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Cpl. Michael Ouellette died on March 22nd 2009. He left behind a legacy of service and sacrifice that his family and his squad carry with them every day. They have all strived to live up to the ideals that he wanted for himself and others. To leave this world a better place than when they found it, to help those who face the same struggles they faced growing up. His memory and influence are still felt every day by marines as they enter the Advanced Infantry training Battalion at Camp Geiger. He is most remembered for his Bravery.

Michael is credited with directing his squad to prepare a hasty defense from an ambush while treating his own traumatic injuries resulting from stepping on an IED that would result in his death. He guided his radio operator to call for air support from helicopters that arrived on the scene, while LCPL Raper and Doc Nolan worked on him. He succumbed to his injuries shortly afterward, but not before guiding his Marines out of harm’s way and telling them how proud he was of them. Many of the men who served with Mike refer to him as a legend for his wisdom on and off the battlefield. He was well-known for his stoic facade, sense of humor and the philosophical discussions he started amongst his Marines. Loved playing the Devil’s Advocate and these conversations would go on for days.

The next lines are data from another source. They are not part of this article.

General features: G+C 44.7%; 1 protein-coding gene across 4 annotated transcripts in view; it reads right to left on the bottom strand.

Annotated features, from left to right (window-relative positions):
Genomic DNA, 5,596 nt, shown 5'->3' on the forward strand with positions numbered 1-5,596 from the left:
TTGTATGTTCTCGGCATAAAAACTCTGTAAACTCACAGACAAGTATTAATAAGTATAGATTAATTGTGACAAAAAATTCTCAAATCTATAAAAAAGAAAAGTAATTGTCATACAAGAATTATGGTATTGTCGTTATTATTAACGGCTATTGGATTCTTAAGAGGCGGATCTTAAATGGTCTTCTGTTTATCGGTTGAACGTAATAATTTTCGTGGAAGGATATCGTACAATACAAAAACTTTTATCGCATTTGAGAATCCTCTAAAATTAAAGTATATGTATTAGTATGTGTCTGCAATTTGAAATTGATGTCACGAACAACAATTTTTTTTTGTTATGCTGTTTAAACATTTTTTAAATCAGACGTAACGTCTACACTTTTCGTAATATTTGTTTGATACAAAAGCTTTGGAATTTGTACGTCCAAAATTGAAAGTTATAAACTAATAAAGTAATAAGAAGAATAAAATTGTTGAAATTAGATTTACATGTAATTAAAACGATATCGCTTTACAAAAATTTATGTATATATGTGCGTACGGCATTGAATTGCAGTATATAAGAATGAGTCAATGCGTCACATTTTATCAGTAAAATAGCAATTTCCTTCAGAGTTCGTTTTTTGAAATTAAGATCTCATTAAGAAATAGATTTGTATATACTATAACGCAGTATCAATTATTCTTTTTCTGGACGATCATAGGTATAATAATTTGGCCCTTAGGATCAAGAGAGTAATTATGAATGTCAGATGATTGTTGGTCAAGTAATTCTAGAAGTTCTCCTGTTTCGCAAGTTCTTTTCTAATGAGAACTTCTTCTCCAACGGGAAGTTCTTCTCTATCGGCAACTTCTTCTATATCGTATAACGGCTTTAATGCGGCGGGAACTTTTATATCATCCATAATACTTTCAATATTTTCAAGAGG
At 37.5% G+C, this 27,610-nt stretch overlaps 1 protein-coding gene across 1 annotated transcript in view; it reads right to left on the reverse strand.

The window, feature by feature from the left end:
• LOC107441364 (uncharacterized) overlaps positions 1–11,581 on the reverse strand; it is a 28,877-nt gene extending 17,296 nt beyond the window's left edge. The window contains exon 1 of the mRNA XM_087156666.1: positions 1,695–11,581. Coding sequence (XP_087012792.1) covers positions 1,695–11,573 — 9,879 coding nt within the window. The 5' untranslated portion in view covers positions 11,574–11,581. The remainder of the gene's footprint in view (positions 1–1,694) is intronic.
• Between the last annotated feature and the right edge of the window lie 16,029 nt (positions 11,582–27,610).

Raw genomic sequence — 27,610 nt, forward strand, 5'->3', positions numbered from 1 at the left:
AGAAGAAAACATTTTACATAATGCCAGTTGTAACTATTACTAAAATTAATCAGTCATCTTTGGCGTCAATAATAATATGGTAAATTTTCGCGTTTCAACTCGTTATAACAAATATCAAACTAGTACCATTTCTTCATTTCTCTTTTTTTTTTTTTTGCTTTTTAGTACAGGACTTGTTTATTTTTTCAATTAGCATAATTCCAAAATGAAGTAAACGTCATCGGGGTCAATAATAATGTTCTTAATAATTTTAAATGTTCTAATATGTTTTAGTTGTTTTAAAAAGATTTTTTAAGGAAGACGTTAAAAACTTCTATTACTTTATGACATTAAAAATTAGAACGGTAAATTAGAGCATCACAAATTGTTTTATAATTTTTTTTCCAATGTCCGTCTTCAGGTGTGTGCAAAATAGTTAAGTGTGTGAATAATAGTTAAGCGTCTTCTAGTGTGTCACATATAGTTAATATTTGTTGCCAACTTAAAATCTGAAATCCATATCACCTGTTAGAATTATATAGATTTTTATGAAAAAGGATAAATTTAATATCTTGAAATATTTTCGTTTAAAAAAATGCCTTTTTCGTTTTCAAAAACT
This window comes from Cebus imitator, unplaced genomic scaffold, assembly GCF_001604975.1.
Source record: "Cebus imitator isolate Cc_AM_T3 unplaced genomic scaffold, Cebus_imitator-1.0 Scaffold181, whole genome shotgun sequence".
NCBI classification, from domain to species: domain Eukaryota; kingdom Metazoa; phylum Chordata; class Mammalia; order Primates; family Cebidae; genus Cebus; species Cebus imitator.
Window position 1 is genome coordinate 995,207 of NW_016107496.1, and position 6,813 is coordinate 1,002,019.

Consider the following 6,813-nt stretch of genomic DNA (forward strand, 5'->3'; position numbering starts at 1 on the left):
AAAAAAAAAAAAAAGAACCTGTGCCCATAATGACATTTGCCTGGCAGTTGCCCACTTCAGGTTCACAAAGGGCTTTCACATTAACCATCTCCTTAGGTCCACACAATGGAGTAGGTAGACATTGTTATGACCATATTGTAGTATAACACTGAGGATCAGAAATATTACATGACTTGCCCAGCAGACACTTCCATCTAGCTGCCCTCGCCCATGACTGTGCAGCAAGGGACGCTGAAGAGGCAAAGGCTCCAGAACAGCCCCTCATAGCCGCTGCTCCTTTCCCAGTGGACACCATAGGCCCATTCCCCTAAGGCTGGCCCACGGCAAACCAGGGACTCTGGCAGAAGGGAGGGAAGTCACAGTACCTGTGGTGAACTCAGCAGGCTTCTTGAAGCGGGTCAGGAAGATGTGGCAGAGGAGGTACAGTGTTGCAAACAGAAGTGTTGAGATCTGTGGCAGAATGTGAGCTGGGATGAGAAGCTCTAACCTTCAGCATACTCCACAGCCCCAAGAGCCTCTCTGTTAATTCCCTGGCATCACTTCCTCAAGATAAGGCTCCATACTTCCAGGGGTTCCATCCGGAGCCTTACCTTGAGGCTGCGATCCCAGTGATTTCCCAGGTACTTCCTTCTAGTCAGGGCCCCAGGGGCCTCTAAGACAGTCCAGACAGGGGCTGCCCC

What most people don’t know is that Mike didn’t have to go on that deployment. He choose to go. He would not let the men he trained and whom he considered family to go into battle without him. He knew their strengths, their weaknesses and their hearts. He made a promise to them and himself that those men would all come home, and they did. His last breaths were spent telling his men he was proud of them. Even when he knew he probably wouldn’t make it he retained command of his squad and did everything in his power to take care of them and give them a future. He led from the front, he led his men with compassion and a fierceness that they still talk about to this day. Many of the men that he served with tell us they looked to him as an older brother and father figure.

Mike was funny, very funny. One of his sister’s favorite things to do would be to watch Mike and her other brother play chess. It was never just a straight game of chess. Sometimes it went on for months and was only played when both of them were home between trips. These chess games became full contact sports and a battle of wills often filled with trash talking and grappling, many household items even became weapons during the games, lawn chairs, brooms and shaving cream to name a few. The sound of their laughter still sticks with his sister to this day.

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